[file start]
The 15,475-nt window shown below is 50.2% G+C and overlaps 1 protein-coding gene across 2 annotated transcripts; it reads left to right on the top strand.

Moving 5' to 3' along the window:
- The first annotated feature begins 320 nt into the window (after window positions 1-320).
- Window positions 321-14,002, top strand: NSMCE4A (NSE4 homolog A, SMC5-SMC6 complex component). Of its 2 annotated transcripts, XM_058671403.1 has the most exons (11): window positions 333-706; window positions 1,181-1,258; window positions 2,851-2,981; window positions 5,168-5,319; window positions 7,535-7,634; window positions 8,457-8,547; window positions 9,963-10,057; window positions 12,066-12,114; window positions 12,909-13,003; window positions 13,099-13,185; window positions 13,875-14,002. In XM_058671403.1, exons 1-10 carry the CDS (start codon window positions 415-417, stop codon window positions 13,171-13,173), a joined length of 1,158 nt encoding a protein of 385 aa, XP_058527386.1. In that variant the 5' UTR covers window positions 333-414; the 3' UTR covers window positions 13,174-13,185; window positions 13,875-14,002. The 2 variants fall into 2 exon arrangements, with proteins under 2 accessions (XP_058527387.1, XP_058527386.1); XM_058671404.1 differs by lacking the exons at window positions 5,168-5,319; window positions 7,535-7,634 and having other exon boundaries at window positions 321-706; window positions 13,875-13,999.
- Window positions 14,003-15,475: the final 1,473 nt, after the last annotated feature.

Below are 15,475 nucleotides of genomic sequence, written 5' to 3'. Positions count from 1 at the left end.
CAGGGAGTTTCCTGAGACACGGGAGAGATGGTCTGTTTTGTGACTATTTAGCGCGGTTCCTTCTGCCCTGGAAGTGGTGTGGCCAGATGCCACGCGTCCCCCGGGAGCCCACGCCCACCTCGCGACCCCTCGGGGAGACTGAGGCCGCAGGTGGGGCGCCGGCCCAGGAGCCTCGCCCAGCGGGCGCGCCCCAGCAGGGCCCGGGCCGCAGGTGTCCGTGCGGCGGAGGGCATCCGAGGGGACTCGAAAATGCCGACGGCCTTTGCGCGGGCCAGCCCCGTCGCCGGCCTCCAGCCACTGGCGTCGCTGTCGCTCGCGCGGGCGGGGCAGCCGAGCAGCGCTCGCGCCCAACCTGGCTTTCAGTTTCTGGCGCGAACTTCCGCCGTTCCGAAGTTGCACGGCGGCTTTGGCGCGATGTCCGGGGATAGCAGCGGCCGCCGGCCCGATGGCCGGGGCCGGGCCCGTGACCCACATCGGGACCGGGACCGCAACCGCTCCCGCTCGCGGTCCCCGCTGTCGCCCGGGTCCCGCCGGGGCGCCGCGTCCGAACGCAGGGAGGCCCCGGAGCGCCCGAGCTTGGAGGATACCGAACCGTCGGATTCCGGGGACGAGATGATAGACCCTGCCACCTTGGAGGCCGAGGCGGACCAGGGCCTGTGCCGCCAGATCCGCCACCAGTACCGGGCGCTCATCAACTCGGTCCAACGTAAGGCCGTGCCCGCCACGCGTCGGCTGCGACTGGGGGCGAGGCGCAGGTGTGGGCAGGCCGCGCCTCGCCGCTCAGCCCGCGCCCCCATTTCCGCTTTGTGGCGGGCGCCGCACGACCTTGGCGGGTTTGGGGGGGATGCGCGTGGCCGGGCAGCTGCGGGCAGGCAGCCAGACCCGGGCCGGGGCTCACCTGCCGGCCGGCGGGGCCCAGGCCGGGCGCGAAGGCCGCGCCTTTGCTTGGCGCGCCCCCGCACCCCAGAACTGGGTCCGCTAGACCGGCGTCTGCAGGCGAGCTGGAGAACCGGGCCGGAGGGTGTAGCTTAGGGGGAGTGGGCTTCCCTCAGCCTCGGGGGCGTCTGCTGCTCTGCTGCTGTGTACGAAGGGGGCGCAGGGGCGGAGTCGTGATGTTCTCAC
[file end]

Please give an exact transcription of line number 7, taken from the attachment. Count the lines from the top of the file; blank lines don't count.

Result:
CAGGGAGTTTCCTGAGACACGGGAGAGATGGTCTGTTTTGTGACTATTTAGCGCGGTTCCTTCTGCCCTGGAAGTGGTGTGGCCAGATGCCACGCGTCCCCCGGGAGCCCACGCCCACCTCGCGACCCCTCGGGGAGACTGAGGCCGCAGGTGGGGCGCCGGCCCAGGAGCCTCGCCCAGCGGGCGCGCCCCAGCAGGGCCCGGGCCGCAGGTGTCCGTGCGGCGGAGGGCATCCGAGGGGACTCGAAAATGCCGACGGCCTTTGCGCGGGCCAGCCCCGTCGCCGGCCTCCAGCCACTGGCGTCGCTGTCGCTCGCGCGGGCGGGGCAGCCGAGCAGCGCTCGCGCCCAACCTGGCTTTCAGTTTCTGGCGCGAACTTCCGCCGTTCCGAAGTTGCACGGCGGCTTTGGCGCGATGTCCGGGGATAGCAGCGGCCGCCGGCCCGATGGCCGGGGCCGGGCCCGTGACCCACATCGGGACCGGGACCGCAACCGCTCCCGCTCGCGGTCCCCGCTGTCGCCCGGGTCCCGCCGGGGCGCCGCGTCCGAACGCAGGGAGGCCCCGGAGCGCCCGAGCTTGGAGGATACCGAACCGTCGGATTCCGGGGACGAGATGATAGACCCTGCCACCTTGGAGGCCGAGGCGGACCAGGGCCTGTGCCGCCAGATCCGCCACCAGTACCGGGCGCTCATCAACTCGGTCCAACGTAAGGCCGTGCCCGCCACGCGTCGGCTGCGACTGGGGGCGAGGCGCAGGTGTGGGCAGGCCGCGCCTCGCCGCTCAGCCCGCGCCCCCATTTCCGCTTTGTGGCGGGCGCCGCACGACCTTGGCGGGTTTGGGGGGGATGCGCGTGGCCGGGCAGCTGCGGGCAGGCAGCCAGACCCGGGCCGGGGCTCACCTGCCGGCCGGCGGGGCCCAGGCCGGGCGCGAAGGCCGCGCCTTTGCTTGGCGCGCCCCCGCACCCCAGAACTGGGTCCGCTAGACCGGCGTCTGCAGGCGAGCTGGAGAACCGGGCCGGAGGGTGTAGCTTAGGGGGAGTGGGCTTCCCTCAGCCTCGGGGGCGTCTGCTGCTCTGCTGCTGTGTACGAAGGGGGCGCAGGGGCGGAGTCGTGATGTTCTCAC